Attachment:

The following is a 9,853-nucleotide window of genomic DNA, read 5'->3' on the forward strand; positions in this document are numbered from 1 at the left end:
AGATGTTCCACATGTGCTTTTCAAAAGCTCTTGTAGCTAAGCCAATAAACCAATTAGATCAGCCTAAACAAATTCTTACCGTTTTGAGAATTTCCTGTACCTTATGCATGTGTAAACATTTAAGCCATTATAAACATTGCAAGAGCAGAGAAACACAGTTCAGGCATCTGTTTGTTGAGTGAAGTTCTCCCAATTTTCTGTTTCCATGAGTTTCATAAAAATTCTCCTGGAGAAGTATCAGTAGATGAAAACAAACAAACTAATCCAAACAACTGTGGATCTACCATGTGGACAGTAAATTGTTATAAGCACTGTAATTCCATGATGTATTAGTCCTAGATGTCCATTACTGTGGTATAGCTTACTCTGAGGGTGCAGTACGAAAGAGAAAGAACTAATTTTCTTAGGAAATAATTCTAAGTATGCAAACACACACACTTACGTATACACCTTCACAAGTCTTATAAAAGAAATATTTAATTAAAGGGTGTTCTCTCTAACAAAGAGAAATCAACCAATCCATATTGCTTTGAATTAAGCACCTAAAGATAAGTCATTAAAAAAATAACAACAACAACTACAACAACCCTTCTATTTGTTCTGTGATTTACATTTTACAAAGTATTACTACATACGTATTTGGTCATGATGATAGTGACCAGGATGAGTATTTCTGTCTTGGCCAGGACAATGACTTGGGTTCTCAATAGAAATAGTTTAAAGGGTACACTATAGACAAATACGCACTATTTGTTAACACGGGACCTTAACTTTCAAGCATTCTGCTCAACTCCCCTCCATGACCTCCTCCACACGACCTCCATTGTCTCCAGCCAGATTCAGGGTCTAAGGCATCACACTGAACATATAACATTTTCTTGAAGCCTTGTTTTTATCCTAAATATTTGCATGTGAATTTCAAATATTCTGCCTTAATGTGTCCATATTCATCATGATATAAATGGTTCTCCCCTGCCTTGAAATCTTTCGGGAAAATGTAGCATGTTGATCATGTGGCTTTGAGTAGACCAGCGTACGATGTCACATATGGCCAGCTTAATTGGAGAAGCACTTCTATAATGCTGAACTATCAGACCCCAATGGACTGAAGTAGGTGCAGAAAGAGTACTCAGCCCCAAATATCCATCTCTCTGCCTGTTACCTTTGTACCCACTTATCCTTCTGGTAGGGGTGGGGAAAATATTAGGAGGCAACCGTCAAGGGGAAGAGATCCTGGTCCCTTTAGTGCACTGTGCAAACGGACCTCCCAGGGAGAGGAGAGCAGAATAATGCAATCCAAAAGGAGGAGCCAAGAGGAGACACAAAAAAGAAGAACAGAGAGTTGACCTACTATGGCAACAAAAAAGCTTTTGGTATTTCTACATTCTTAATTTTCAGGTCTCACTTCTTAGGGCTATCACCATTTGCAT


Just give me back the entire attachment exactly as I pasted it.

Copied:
The following is a 9,853-nucleotide window of genomic DNA, read 5'->3' on the forward strand; positions in this document are numbered from 1 at the left end:
AGATGTTCCACATGTGCTTTTCAAAAGCTCTTGTAGCTAAGCCAATAAACCAATTAGATCAGCCTAAACAAATTCTTACCGTTTTGAGAATTTCCTGTACCTTATGCATGTGTAAACATTTAAGCCATTATAAACATTGCAAGAGCAGAGAAACACAGTTCAGGCATCTGTTTGTTGAGTGAAGTTCTCCCAATTTTCTGTTTCCATGAGTTTCATAAAAATTCTCCTGGAGAAGTATCAGTAGATGAAAACAAACAAACTAATCCAAACAACTGTGGATCTACCATGTGGACAGTAAATTGTTATAAGCACTGTAATTCCATGATGTATTAGTCCTAGATGTCCATTACTGTGGTATAGCTTACTCTGAGGGTGCAGTACGAAAGAGAAAGAACTAATTTTCTTAGGAAATAATTCTAAGTATGCAAACACACACACTTACGTATACACCTTCACAAGTCTTATAAAAGAAATATTTAATTAAAGGGTGTTCTCTCTAACAAAGAGAAATCAACCAATCCATATTGCTTTGAATTAAGCACCTAAAGATAAGTCATTAAAAAAATAACAACAACAACTACAACAACCCTTCTATTTGTTCTGTGATTTACATTTTACAAAGTATTACTACATACGTATTTGGTCATGATGATAGTGACCAGGATGAGTATTTCTGTCTTGGCCAGGACAATGACTTGGGTTCTCAATAGAAATAGTTTAAAGGGTACACTATAGACAAATACGCACTATTTGTTAACACGGGACCTTAACTTTCAAGCATTCTGCTCAACTCCCCTCCATGACCTCCTCCACACGACCTCCATTGTCTCCAGCCAGATTCAGGGTCTAAGGCATCACACTGAACATATAACATTTTCTTGAAGCCTTGTTTTTATCCTAAATATTTGCATGTGAATTTCAAATATTCTGCCTTAATGTGTCCATATTCATCATGATATAAATGGTTCTCCCCTGCCTTGAAATCTTTCGGGAAAATGTAGCATGTTGATCATGTGGCTTTGAGTAGACCAGCGTACGATGTCACATATGGCCAGCTTAATTGGAGAAGCACTTCTATAATGCTGAACTATCAGACCCCAATGGACTGAAGTAGGTGCAGAAAGAGTACTCAGCCCCAAATATCCATCTCTCTGCCTGTTACCTTTGTACCCACTTATCCTTCTGGTAGGGGTGGGGAAAATATTAGGAGGCAACCGTCAAGGGGAAGAGATCCTGGTCCCTTTAGTGCACTGTGCAAACGGACCTCCCAGGGAGAGGAGAGCAGAATAATGCAATCCAAAAGGAGGAGCCAAGAGGAGACACAAAAAAGAAGAACAGAGAGTTGACCTACTATGGCAACAAAAAAGCTTTTGGTATTTCTACATTCTTAATTTTCAGGTCTCACTTCTTAGGGCTATCACCATTTGCAT